Chicken poop can contain bacteria and micro-organisms that would be harmful to ingest, so washing eggs and hands is recommended.
There are egg washes that can help prevent the spread of bacteria that may be on the surface of eggs to be used as food. (Washing eggs to be hatched is not recommended).
Some chicken diseases and bacteria may be spread through chicken droppings. Isolating sick chickens is a good idea, since contact with their droppings may make other chickens sick. Other animals may be infected including mammals and other birds and poultry.
Chicken poop is considered a “hot” fertilizer, high in nitrogen, that may damage some plants, if not fully composted, especially if touching roots.
The mixture of wood shavings and chicken manure can be spread on the ground above roots and allowed to leach its nutrients with gentle watering and rains. Many plants can benefit from this application. Creating a compost pile for droppings mixed with shavings can make for very rich compost for gardening.
In a chicken coop, chicken droppings can collect to an unhealthy state. In cooler months, when chickens spend more time inside, there will be less evaporation of moisture and ammonia fumes, causing them to concentrate in the coop.
This creates an environment where chickens may develop irritated breathing passages, leaving them open to disease.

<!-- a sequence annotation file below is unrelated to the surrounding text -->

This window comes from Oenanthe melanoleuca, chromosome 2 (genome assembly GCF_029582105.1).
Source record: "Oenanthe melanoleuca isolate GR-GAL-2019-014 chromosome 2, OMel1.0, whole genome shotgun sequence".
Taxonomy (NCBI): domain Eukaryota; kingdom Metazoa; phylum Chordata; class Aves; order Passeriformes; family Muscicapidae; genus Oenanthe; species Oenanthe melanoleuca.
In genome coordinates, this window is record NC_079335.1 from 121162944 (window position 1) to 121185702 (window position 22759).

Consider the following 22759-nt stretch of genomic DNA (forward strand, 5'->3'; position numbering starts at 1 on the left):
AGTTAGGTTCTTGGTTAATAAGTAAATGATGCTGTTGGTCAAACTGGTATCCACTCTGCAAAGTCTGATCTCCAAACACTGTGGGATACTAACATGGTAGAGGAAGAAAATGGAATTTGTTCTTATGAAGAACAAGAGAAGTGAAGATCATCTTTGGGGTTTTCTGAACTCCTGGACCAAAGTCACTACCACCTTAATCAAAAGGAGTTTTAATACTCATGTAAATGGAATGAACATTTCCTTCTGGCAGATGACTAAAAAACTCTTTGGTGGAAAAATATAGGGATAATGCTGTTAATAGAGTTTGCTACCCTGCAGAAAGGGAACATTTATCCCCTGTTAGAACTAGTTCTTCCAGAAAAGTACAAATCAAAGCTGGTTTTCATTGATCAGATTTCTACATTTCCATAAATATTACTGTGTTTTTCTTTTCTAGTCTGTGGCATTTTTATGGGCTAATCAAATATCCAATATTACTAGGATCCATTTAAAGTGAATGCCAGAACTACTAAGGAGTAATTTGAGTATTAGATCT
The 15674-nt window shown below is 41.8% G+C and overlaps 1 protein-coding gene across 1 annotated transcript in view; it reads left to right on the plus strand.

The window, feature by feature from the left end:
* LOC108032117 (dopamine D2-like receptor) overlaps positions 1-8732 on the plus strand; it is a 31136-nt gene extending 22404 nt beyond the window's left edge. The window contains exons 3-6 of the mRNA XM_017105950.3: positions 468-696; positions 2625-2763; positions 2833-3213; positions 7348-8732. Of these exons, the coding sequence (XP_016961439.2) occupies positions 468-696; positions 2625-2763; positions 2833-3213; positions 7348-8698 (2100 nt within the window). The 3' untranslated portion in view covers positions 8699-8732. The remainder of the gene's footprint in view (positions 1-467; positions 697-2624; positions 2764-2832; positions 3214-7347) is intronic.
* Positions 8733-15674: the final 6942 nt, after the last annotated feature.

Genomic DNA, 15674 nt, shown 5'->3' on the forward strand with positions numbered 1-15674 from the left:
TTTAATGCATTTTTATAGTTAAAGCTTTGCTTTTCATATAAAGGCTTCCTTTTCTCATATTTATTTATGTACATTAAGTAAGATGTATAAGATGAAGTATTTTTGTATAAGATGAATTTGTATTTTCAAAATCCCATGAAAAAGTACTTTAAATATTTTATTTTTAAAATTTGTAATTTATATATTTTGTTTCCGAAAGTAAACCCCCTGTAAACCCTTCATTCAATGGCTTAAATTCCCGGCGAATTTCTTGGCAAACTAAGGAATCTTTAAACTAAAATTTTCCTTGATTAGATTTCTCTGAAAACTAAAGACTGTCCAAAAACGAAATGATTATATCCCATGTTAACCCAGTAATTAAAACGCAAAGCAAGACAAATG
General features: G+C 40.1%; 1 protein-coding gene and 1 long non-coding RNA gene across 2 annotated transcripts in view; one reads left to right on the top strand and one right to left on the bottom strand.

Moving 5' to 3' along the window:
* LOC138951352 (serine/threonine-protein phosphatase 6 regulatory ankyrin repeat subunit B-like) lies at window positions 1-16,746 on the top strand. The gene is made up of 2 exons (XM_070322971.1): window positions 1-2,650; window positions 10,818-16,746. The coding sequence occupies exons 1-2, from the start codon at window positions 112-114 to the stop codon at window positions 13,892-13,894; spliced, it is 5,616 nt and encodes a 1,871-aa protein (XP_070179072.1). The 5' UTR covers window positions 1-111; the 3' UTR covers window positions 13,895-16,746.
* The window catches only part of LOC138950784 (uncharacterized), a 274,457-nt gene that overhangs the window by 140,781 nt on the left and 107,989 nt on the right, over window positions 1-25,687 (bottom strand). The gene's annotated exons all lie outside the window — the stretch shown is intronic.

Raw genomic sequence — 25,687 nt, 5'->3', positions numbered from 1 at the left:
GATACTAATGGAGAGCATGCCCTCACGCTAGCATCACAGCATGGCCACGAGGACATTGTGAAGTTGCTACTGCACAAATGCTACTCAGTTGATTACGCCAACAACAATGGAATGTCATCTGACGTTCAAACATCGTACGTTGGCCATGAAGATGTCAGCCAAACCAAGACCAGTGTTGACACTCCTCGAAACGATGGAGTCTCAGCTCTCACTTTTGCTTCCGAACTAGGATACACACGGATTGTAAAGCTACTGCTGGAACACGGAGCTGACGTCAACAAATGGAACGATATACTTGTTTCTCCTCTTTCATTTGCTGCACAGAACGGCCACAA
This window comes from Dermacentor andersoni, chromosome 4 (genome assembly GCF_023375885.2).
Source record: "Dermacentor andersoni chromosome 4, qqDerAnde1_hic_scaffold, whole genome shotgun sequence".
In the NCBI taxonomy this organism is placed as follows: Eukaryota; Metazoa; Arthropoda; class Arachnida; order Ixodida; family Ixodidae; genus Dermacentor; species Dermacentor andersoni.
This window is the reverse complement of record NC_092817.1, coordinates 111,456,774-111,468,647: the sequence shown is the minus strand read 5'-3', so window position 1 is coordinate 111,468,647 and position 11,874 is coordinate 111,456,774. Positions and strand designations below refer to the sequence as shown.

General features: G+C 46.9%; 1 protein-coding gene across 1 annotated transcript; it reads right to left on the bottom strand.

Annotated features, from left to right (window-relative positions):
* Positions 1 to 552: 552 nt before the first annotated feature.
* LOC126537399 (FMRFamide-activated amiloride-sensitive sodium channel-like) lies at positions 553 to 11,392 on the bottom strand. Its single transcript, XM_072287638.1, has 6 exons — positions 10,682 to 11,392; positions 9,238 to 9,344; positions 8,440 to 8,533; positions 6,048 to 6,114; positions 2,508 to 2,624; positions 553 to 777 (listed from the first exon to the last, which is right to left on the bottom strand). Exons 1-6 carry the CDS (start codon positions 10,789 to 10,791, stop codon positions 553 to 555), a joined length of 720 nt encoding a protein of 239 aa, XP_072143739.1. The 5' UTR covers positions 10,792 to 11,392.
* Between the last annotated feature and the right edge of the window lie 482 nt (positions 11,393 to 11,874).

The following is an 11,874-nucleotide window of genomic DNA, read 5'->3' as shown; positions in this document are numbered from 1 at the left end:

Chicken poop should be cleaned up frequently. If the chicken coop smells bad to you, it’s time to clean it out. In hot weather accumulated droppings will attract flies which may be unpleasant. Chicken droppings allowed to build up on grasses will burn and kill the grass. Many
chicken pens are built on a nice patch of grass which quickly becomes a matted mess of droppings and dead grass, then dirt. This can be a sign of over-crowding, but may be remedied by watering the grass daily and diluting the chicken manure sitting on top.
Allowing four square feet of yard area for each chicken can help. Chicken poop diluted with water can fertilize the grass as long as there is plenty of area for the size flock you have. Chickens love to eat grass and need fresh greens in their diet.
I love having free range chickens. The only draw-back is that they leave droppings everywhere they go. I love the dark orange yolks from free range hens that are eating plenty of fresh vegetation every day, but chicken poop on my front porch and steps get old, fast.
I hoped and prayed for a solution because I also hated finding hidden clutches of eggs with no hen sitting on them that had become too old to eat. Having these hidden eggs around attracts predators that might go after the chickens.
I haven’t completely solved the problem, but reduced it a bunch. I let my chickens out to free range nearly every day and they usually come up to the house. But I finally built a very large chicken yard around the coop.
The yard is divided in to two main parts and I can rotate the chickens back and forth allowing each side of the yard to rest and regrow its grass.
To cut down on chicken poop around the house, I keep the chickens in one of their yards until the afternoon, after most eggs are laid, then let them out to free range until they decide it’s time to go in and roost.
If you have questions that you would like to ask a vet, use the service below. Ask a Vet has qualified doctors that can answer questions about chicken health.
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